A voyage aboard the Durango

We join our intrepid adventurers as the H.M.S. Durango readies to leave port on a quiet morning late in the month of January, in the year 2007 of our lord.

Still a proud vessel, the Durango does show a little wear around the edges. Her sails aren’t quite as pearly as they once were, and the brickwork is a little rundown. Her once proud, blue-collar crew has also left to serve on other boats – many taking up the wheel, sails and crow’s nests on the S.S. Bayfield and the S.S. Mancos. Others have vanished for less glorious positions pulling the oars and patching the hull on warships like the H.M.S. Aztec and the aptly named S.S. Shiprock.

Nonetheless, the H.M.S. Durango is relatively ship-shape as she prepares for her voyage toward the western horizon. Much of her crew is now fronted by sharp-dressing, smooth-talking deck hands who boast real estate license shingles in their ample bunk space. Above deck, relatively listless hands are a different story, only performing work when necessary and usually looking overboard for that monthly message-in-a-bottle from good old mom and dad. The Durango’s holds are no longer filled with precious metals or even meats or foods for the faraway California colonies. No, the dusty ship now deals largely in the trade of rubber tomahawks, “Got Elk” T-shirts and split level ranchettes.

But that’s all about to change. The ship’s officer corps now holds a rare artifact – a map of sorts linking La Plata County with a far-off and magical archipelago. According to the map, the destination is dripping in sports cars, country club memberships and fusion cuisine. And the ship’s leadership and crew have high hopes of a new beginning and an end to the dreaded “Got Elk” trade.

“Set a course beyond the Twin Buttes,” the ship’s Captain Sid Zink calls to First Mate Ledger. “That’s hard to starboard, and just in case you’ve forgotten, we’ll be going further to the right now, Mr. Ledger.”

Cabin Boy Doug Lyon is setting out on his first cruise aboard the Durango, but eagerly chirps his agreement, “Steer a course for the Tropic of the Elephant. All hail a new beginning.” Helmsman Howley and Deck Captain Garland make the appropriate adjustments, and the ship casts off.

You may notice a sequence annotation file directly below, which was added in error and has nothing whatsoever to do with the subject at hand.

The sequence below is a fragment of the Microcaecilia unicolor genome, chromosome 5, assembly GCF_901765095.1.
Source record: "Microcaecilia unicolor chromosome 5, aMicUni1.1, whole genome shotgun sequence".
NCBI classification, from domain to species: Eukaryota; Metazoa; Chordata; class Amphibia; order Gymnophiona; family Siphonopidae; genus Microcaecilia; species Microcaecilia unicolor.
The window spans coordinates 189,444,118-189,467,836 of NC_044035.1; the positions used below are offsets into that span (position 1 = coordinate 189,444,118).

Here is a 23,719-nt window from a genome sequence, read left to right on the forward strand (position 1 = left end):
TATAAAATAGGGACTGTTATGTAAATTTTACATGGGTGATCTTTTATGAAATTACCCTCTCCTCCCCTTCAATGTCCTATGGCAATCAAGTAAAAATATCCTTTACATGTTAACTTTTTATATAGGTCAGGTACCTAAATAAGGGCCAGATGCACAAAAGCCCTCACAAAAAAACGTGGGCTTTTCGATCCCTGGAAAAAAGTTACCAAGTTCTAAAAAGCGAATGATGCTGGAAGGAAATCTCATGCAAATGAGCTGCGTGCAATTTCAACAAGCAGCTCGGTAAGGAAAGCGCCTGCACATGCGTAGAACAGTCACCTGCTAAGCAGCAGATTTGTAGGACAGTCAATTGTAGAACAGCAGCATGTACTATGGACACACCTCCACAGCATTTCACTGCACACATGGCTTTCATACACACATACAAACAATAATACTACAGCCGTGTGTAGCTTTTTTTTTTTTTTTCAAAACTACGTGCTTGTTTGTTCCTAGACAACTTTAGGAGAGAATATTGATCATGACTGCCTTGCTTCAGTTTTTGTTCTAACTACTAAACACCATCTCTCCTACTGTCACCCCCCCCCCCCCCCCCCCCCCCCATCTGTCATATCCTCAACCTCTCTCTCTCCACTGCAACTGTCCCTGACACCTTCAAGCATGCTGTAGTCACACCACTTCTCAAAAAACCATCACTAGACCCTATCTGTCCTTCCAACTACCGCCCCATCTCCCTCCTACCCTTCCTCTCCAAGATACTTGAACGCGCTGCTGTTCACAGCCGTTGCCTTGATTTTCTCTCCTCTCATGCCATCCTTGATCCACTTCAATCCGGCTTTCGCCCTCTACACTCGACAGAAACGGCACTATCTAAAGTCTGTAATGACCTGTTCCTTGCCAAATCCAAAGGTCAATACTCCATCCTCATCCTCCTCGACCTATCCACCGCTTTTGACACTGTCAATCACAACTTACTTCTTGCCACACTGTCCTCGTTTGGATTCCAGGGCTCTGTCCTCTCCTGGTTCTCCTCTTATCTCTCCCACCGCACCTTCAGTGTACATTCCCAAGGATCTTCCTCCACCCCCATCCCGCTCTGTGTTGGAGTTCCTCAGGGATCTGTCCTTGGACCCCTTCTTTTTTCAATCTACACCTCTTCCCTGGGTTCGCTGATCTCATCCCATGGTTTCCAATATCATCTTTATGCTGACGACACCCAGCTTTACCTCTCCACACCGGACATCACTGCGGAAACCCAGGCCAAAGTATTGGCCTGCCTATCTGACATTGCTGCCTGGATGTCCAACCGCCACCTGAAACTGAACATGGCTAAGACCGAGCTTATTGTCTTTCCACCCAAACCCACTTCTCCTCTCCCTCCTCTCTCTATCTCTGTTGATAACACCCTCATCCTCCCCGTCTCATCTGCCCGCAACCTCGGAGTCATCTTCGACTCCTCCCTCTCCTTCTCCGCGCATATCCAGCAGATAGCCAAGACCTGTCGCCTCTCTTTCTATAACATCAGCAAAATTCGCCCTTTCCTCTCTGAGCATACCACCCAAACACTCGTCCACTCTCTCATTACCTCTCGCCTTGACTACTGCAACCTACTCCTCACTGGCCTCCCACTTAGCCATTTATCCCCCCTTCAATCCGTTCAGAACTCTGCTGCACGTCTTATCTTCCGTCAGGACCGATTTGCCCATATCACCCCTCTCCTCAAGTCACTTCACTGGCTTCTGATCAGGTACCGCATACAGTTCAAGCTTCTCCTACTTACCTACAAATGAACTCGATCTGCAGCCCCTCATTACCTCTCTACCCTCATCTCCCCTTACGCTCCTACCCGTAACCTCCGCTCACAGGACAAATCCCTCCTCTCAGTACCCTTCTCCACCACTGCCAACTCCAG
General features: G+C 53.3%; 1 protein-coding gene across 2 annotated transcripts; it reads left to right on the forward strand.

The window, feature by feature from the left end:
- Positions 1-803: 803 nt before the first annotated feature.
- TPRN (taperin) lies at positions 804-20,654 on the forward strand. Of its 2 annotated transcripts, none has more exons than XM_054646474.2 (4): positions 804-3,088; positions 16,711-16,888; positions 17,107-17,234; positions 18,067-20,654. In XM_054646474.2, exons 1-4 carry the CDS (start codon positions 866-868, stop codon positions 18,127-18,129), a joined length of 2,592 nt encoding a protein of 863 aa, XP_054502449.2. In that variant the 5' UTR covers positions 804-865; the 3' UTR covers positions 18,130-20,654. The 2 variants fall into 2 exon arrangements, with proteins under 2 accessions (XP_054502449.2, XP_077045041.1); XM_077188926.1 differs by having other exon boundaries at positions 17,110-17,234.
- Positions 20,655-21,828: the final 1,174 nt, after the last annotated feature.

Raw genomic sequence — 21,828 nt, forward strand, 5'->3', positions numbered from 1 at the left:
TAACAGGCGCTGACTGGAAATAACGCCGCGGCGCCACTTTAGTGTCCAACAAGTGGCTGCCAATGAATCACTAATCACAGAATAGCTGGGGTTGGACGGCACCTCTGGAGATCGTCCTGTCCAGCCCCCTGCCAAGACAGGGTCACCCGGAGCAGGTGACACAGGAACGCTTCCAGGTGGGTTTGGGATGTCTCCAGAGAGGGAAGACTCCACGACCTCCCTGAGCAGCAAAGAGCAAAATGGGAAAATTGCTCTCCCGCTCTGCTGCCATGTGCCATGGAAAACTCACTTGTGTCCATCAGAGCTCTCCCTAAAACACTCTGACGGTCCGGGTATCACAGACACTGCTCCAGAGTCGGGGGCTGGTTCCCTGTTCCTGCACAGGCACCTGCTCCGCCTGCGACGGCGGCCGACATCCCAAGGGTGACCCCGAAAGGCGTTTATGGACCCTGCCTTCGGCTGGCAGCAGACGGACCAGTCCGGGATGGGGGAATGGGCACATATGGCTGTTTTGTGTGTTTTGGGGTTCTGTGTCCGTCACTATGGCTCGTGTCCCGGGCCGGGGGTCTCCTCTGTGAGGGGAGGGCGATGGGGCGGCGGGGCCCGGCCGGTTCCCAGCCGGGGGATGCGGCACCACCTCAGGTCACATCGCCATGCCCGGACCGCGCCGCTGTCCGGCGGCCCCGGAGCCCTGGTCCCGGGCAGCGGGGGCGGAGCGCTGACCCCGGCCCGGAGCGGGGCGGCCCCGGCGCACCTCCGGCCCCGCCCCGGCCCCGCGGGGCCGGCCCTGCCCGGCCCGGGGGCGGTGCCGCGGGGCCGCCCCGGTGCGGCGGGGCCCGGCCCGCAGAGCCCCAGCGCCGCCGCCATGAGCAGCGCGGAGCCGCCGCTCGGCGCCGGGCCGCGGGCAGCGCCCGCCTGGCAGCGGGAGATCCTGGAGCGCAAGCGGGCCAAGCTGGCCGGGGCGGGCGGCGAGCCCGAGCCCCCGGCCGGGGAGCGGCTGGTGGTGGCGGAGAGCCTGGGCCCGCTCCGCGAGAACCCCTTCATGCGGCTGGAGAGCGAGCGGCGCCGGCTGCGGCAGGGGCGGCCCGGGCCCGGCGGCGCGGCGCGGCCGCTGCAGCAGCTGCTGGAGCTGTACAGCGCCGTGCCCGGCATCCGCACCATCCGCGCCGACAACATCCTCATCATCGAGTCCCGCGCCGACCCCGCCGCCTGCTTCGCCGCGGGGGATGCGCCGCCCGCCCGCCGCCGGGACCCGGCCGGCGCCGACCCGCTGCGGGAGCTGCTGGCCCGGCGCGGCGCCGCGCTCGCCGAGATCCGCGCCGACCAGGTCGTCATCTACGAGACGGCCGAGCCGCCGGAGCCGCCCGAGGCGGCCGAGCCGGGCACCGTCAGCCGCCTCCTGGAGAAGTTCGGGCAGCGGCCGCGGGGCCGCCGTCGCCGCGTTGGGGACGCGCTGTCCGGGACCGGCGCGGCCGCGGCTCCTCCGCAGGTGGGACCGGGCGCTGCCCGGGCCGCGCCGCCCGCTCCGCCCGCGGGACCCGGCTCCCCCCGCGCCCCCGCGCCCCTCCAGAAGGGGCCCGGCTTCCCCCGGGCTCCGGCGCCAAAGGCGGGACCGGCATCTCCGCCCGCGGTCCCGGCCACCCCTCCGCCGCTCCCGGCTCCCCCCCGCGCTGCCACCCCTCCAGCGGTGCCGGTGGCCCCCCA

Unbeknownst to the captain and crew, a lass has stowed away deep within the hold. She, too, knows of the fabled map the ship’s captain holds in her hands. But unlike Captain Zink, she fears that the parchment has been cursed and will reign down terror upon the Durango. “We’ll show this crew a thing or two,” Lady Renee Parsons calls out. “Let’s see how they like this for size” she continues, and augers the first of several small holes in the ship’s hull. But the holes are easily patched and neither they nor Lady Parsons do much to impede the Durango’s progress. She sails off toward the sunset chasing dreams of
a New West.

The sea pitches and the skies rain down a dreadful storm, as the crew of the Durango follows in Ulysses’ footsteps. Just days into the journey, the noble ship successfully staves off an attack in the vicinity of River Trails Ranch. Shortly thereafter, she survives a blast from that blood-thirsty buccaneer Red McCombs. The mighty Durango then manages to dodge the temptations of the mysterious island of Telluride (thanks largely to that cargo of tomahawks – currency not accepted in places like San Miguel County).

But she also suffers a handful of defeats, surrendering to the exceptionally well-armed crew of the Tierra Group, giving a wide berth to a vessel known only as BP and narrowly surviving a brutal intestinal onslaught from the Farmington branch of Long John Silver. Many days into the journey, just as Long John is making his finally call from the latrine, helmsman Howley shouts, “Call me delusional, Captain, but I believe the Promised Land is in sight.”

A large, green sign reading “GRAND JUNCTION – City Limit – Pop. 45,299” greets the crew’s eyes. The ship drifts eerily past the sign into a sea of strip malls, sprawling suburban subdivisions, browning golf courses and streams of gridlocked traffic.

“It’s not what we expected Captain, but our calculations were dead-on. Mr. Howley is not delusional. I believe we have arrived at our destination,” Garland calls out.

With the captain and crew scanning the horizon with disappointed eyes, a voice sounds from a small rowboat directly off the bow. “Help me! Save me!” cries a small, weathered looking man with a grizzled beard. The crew hauls the marooned man onto the deck, offers him a healthy swig from their stores of Pinstripe and listens as he madly shouts, “Turn back while you still can. There is no escape from the traps of Mesa County.” Glancing around, the bewildered urchin then spies the piece of parchment in Captain Zink’s hand. “Oh, you’ve found my map,” he smiles, taking it in hand. “But there’s a problem here . . . You’ve been reading it upside down. This map leads to La Plata County, not away from it.”

Captain Zink rapidly rallies the crew, rings the bell and climbs to the top of the deck.

“Come about and set a course beyond the La Platas, Mr. Ledger,” Zink calls out to the first mate. “That’s hard to port, and lest we see this forsaken place ever again, let’s steer the Durango a little to the left this time.”

– Will Sands

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